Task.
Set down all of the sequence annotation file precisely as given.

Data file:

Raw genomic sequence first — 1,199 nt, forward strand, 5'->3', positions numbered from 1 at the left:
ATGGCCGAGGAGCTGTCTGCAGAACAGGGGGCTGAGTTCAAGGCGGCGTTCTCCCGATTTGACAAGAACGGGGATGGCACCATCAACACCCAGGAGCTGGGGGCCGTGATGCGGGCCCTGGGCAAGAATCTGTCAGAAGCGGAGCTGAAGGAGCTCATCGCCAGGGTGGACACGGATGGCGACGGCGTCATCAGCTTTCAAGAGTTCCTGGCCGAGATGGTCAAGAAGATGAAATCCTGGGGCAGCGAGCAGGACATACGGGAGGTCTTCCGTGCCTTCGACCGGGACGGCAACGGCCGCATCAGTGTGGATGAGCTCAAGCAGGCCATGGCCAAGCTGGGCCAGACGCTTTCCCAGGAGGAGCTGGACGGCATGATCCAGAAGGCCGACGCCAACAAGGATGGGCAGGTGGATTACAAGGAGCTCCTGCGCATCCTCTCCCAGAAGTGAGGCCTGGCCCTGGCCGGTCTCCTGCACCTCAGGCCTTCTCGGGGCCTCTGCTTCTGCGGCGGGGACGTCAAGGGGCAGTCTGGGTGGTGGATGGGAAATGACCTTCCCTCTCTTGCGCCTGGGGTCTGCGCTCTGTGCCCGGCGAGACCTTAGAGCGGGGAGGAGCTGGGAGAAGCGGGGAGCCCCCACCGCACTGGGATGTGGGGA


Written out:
Raw genomic sequence first — 1,199 nt, forward strand, 5'->3', positions numbered from 1 at the left:
ATGGCCGAGGAGCTGTCTGCAGAACAGGGGGCTGAGTTCAAGGCGGCGTTCTCCCGATTTGACAAGAACGGGGATGGCACCATCAACACCCAGGAGCTGGGGGCCGTGATGCGGGCCCTGGGCAAGAATCTGTCAGAAGCGGAGCTGAAGGAGCTCATCGCCAGGGTGGACACGGATGGCGACGGCGTCATCAGCTTTCAAGAGTTCCTGGCCGAGATGGTCAAGAAGATGAAATCCTGGGGCAGCGAGCAGGACATACGGGAGGTCTTCCGTGCCTTCGACCGGGACGGCAACGGCCGCATCAGTGTGGATGAGCTCAAGCAGGCCATGGCCAAGCTGGGCCAGACGCTTTCCCAGGAGGAGCTGGACGGCATGATCCAGAAGGCCGACGCCAACAAGGATGGGCAGGTGGATTACAAGGAGCTCCTGCGCATCCTCTCCCAGAAGTGAGGCCTGGCCCTGGCCGGTCTCCTGCACCTCAGGCCTTCTCGGGGCCTCTGCTTCTGCGGCGGGGACGTCAAGGGGCAGTCTGGGTGGTGGATGGGAAATGACCTTCCCTCTCTTGCGCCTGGGGTCTGCGCTCTGTGCCCGGCGAGACCTTAGAGCGGGGAGGAGCTGGGAGAAGCGGGGAGCCCCCACCGCACTGGGATGTGGGGA